The Windows Display for the program is shown above. Near the top left is a radio button marked 'Quit". Clicking on this will exit the Visual Basic Program. To the right of this is an information box that indicates that the program receives data in from Linrad on COM9, and sends data out to the FT1000MP on COM8. This is there just because I tend to forget which of the many com ports I have are assigned to which pieces of hardware. To the right of that box is an information box that shows the current receive frequency for the Linrad program (144.28366 MHz), as received from Linrad via the serial port. On the line below, on the left, is the local oscillator frequency information that is sent to the PTS synthesizers. Only six significant digits are sent to the PTS synthesizers, as only coarse local oscillator tuning is necessary since the Linrad program itself does the fine tuning. The value 141748 represents a local oscillator frequency of 141.748 MHz, which corresponds (with a 2.5 MHZ IF frequency) to a receive center frequency of 144.248, and a waterfall display range of 144.200 to 144.290 MHz. This frequency is derived from the information that is entered in the small receive-hardware window on the Linrad receiver screen. At the start of Linrad, or each time the data in this Linrad window is changed, Linrad sends the new LO frequency to the PTS synthesizers via this Visual Basic Program. So Linrad can be used on any frequency covered by the PTS synthesizers with just a click of the mouse. To the right of this local oscillator frequency display is a radio button marked "Send Offsets". This is used to correct for any variable frequency discrepancy between Linrad and the transmitter/transverter, without changing the Linrad receive frequency used by the Visual Basic program. One would use this if one discovered that the default offset did not place the FT1000MP on the correct frequency. Just to the right of this button there is a box with which to enter the variable frequency offset in KHz and tenths and hundredths of a KHz, entered as 3 digits 'xyz'representing x.yz KHz, optionally preceded by a plus or minus sign. The Visual Basic program has as a default a -200 Hz offset because the transverter here is 200 Hz high in frequency. Any offset entered in the text box just discussed will add or subtract additionally from the frequency sent to the FT1000MP. So if an additional offset of 200 Hz '020' is entered, the total offset would be zero (-200 + 200). The additional offset is always added to the Linrad receive frequency when that information is sent from the Linrad computer to the Windows computer, and the appropriate frequency data plus offsets is then sent to the FT1000. These actions are triggered by typing the letter "Q" (for "QSY") on the Linrad computer keyboard. Additionally, as noted above, the offset can be changed using Lin2FT without getting new frequency information from Linrad and the newly adjusted frequency sent from the Windows computer to the FT1000MP by clicking the "Send Offsets" button on the Display Window for the Visual Basic program Lin2FT. When this is done the receive frequency information from Linrad will not be updated. This allows the receive frequency to vary if the other station drifts without causing the transmitter to waltz around the band as well. The bottom line of the display shows the default offset (-200Hz), and the actual frequency instruction sent to the FT1000MP. Note that for a receive frequency in the 144 MHz band the program sends a frequency instruction in the 28 MHz band to the FT1000MP, as appropriate for the transverter setup here.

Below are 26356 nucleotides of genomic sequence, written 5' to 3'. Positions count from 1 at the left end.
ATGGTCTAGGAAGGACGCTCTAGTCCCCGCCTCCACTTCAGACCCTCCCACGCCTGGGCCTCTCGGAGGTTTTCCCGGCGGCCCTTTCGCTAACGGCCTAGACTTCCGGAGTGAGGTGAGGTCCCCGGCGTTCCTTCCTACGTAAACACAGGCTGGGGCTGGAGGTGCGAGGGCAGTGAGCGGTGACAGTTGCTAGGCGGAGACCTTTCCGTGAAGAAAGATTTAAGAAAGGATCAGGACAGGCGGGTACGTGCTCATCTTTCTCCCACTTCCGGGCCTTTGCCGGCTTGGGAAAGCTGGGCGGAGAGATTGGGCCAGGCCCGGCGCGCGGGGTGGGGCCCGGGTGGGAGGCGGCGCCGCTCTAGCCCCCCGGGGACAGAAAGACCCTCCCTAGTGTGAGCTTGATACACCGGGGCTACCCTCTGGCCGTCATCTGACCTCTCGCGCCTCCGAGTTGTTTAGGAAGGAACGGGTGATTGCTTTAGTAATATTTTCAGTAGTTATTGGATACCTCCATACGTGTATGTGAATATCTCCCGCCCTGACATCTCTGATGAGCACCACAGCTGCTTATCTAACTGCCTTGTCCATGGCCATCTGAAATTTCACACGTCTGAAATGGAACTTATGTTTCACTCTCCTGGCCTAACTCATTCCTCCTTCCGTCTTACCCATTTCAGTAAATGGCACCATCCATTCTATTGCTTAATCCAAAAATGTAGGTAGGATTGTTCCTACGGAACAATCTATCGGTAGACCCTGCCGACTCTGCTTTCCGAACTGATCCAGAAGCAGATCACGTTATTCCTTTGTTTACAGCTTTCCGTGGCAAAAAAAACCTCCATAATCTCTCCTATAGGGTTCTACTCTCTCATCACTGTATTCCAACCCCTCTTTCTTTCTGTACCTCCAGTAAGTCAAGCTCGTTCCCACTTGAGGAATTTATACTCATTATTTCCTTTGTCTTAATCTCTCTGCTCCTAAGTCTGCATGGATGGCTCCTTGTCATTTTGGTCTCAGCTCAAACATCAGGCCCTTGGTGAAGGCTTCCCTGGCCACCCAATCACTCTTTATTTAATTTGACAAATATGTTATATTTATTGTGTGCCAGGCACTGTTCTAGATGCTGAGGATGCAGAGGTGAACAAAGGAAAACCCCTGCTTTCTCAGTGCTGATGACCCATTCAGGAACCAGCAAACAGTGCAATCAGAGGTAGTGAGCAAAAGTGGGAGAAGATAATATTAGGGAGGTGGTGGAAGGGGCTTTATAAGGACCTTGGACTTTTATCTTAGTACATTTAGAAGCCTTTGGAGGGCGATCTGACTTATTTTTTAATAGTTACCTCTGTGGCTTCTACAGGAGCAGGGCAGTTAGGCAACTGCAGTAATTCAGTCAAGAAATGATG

Minimal modifications to Linrad are necessary to make all of this work. Leif has modified Linrad00-51 and later so that the user program for changing the FT1000MP's frequency will be invoked if "Q" is typed, as noted above, and the code to change the LO frequency will be invoked whenever the information in the receive hardware frequency box is changed on the Linrad screen. The Linrad00-51 and later code will compile and run user-defined code that is placed in a file called users_hwaredriver.c. You can create this driver by copying users.c to users_hwaredriver.c and modifying this code as necessary. Once that is done, just do ./clean, ./configure, and make and run linrad. No errors should result (I get none here on a Linrad00-51). In the future if you make changes to users_hwaredriver.c you can then skip the ./clean and ./configure commands, and just do make.

I have put the entire 'users_hwaredriver.c' file here, just copy it into your Linrad directory, type ./clean, ./configure and make once you have Linrad00-51 or later.

The Visual Basic code is a bit longer, but still not difficult. I've put the source code in this file lin2ft.txt. This will give you an example of what to do to get things working for your particular setup. Modifications are of course necessary for different hardware. The Visual Basic code is not pretty, but it works fine here. Some day I might pretty up the code. It could happen.

Copyright 1997-2007 COPYRIGHT Roger Rehr W3SZ. All Rights Reserved